SlimFast shakes up its offerings and adds a dietitian in a bid for relevance
- SlimFast announced the addition of chewy cookies and chocolately bars to its menu to give dieters a decadent-tasting meal replacement, saying in a release the bake shop treats have a gram of sugar and up to 15 grams of protein.
- "The new Bake Shop line gives dieters another meal replacement solution, so they don't feel deprived while losing weight," SlimFast CEO Chris Tisi said in the release. "SlimFast drinkers have told us how much they love our shakes and smoothies, but miss the 'chew' of food. Now people can indulge in the baked treats they love, without the guilt."
- SlimFast has also hired registered dietitian Maryann Walsh as a consultant as the meal replacement company continues to expand on its scientific base, according to a statement. Walsh, who has a master’s degree in food and nutrition, will help develop scientific insights and consult on the SlimFast weight-loss plan, while providing consumers with her professional perspective on how to best manage their weight-loss journey.
SlimFast clearly is in a forward-thinking mode. "Our best ideas don't exist yet,” Tisi said in the company news release.
Providing more food options, bringing a dietitian on board and creating support programs certainly seem like a better way to help customers succeed, especially when compared with the typical marketing of yore. Decades ago, meal replacement companies tended to say something along the lines of “this product should be paired with a low-calorie diet and exercise program to achieve desired weight loss," leaving the rest up to consumers. Offering consumers support could be a smart company move to keep them motivated and buying SlimFast products.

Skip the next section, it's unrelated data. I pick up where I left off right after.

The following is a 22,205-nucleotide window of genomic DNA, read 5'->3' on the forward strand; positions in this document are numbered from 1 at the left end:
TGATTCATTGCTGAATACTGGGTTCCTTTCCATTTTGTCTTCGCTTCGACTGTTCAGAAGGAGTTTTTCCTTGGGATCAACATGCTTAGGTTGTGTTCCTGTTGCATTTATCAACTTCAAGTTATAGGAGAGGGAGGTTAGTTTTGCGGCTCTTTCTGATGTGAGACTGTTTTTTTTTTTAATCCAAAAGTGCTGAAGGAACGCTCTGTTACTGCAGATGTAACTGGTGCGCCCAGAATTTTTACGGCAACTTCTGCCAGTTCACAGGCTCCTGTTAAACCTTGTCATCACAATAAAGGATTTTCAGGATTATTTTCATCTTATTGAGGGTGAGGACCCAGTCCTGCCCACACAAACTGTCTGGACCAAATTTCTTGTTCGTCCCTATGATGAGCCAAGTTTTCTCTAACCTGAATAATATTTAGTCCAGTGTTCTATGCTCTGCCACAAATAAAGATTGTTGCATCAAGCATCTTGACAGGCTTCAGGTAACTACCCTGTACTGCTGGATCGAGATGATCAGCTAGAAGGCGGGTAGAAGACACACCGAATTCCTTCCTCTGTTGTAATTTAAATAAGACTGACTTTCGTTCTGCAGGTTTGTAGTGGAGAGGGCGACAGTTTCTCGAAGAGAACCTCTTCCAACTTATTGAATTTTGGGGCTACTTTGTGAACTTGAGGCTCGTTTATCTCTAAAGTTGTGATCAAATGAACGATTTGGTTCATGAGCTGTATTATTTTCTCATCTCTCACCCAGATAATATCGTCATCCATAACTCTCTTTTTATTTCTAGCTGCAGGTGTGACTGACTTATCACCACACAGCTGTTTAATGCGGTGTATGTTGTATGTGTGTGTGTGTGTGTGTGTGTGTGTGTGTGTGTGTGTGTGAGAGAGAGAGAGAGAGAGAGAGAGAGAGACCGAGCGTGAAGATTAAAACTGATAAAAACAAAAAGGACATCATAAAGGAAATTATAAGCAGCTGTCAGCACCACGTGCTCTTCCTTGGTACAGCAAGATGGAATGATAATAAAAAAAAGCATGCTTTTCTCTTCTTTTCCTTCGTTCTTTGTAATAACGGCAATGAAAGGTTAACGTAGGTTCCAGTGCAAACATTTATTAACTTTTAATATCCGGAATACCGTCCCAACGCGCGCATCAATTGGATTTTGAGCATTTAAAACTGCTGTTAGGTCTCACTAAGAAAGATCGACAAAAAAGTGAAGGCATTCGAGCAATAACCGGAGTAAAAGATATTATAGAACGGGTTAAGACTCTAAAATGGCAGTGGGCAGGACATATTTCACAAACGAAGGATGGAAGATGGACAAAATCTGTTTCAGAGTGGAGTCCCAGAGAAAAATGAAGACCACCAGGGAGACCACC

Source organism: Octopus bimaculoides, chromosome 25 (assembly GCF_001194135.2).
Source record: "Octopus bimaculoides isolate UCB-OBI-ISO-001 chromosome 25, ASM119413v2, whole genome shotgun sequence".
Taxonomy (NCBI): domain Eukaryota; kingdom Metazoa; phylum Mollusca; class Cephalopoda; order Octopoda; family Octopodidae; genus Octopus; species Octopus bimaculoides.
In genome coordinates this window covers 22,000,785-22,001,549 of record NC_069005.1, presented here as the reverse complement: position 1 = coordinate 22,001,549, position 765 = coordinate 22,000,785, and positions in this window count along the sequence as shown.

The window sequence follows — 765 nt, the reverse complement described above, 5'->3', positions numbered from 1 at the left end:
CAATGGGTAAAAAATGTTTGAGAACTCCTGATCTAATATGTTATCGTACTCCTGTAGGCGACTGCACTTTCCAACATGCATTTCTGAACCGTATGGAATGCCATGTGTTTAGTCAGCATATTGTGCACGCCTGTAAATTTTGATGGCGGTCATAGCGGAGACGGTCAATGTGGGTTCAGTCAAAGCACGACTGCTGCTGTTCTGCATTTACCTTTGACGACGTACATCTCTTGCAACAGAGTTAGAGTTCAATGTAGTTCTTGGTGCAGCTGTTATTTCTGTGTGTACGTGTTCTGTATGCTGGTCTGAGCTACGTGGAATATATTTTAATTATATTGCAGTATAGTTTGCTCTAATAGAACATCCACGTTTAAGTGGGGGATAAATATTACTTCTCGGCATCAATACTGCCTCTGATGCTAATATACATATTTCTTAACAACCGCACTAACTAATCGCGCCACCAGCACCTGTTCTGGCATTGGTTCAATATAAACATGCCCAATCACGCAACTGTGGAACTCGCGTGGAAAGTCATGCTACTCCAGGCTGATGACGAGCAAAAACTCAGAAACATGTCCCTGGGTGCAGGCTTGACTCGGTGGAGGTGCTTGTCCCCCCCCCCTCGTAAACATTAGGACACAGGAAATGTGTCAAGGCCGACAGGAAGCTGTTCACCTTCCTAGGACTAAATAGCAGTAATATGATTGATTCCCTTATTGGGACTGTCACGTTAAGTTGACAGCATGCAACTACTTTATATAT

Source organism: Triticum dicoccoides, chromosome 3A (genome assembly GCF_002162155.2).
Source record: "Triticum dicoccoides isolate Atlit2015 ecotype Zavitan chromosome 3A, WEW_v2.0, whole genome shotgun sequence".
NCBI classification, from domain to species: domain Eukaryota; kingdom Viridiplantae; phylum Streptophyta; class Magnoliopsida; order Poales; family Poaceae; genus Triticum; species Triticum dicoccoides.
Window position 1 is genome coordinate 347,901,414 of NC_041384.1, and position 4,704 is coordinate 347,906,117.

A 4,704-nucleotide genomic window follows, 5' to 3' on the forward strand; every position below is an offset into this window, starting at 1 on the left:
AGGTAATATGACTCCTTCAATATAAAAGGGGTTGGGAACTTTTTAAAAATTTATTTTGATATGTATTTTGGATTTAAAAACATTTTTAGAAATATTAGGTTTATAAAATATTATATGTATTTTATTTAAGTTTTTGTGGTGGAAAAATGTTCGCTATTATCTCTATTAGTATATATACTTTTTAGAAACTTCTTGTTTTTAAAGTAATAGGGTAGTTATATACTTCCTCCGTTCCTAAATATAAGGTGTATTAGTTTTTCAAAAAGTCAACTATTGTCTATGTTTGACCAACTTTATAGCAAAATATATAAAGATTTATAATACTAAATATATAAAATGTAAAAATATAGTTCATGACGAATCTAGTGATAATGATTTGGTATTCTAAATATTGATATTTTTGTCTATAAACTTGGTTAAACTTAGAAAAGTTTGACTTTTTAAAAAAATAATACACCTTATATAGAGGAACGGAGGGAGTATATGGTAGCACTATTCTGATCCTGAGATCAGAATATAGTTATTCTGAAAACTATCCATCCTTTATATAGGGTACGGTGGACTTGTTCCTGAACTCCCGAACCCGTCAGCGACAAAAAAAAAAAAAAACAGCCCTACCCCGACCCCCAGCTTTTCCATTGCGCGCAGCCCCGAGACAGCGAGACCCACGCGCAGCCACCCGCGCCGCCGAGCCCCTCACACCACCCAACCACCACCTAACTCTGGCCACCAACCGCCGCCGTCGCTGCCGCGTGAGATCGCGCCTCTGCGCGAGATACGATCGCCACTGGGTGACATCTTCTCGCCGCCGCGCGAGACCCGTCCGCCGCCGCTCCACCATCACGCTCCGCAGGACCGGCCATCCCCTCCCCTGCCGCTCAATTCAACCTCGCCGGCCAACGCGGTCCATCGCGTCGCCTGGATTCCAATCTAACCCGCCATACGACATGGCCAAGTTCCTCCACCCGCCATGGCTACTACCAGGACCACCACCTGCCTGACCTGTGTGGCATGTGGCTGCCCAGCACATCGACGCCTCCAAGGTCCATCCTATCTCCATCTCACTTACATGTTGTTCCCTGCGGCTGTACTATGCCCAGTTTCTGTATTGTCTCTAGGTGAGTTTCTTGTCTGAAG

The new campaign follows many iterations of the meal replacement giant, including a low-carb phase and a 3-2-1 meal plan meant to simplify SlimFast weight-loss programs. Its quick weight loss promises and celebrity endorsements made it a 1980s dieting mainstay — though different diet crazes like the low-carb fad of the late '90s and early 2000s, and trends like the paleo diet challenged its dominance.
Unilever bought the company for $2.3 billion from SlimFast founder S. Daniel Abraham in 2000. It was acquired by Dallas-based private equity firm Kainos Capital in 2014. The same year, Kainos purchased nutritional supplements firm Healthy Delights 2014, and its founder Tisi also took over as the SlimFast CEO. Soon after taking the helm of the diet plan giant, Tisi told the Palm Beach Post he had big plans for SlimFast, with the goal of taking back the innovation and industry leadership position SlimFast had before the sale to Unilever.
Still, onlookers must wonder whether Tisi’s proposed changes will be enough to boost SlimFast at a time when “diet” foods are falling out of favor with the public. SlimFast certainly has widespread brand recognition, but the company will have to sway consumers who may have moved on to the idea of fresh, whole foods and a moderate lifestyle as the best way to long-term weight loss success. Certainly other successful diet brands of the past have tried to adapt to today's consumers, like Atkins Nutritionals' attacks on "hidden sugars" consumed through carbohydrates. Whether they are successful or fade into memory as past fads has yet to be seen.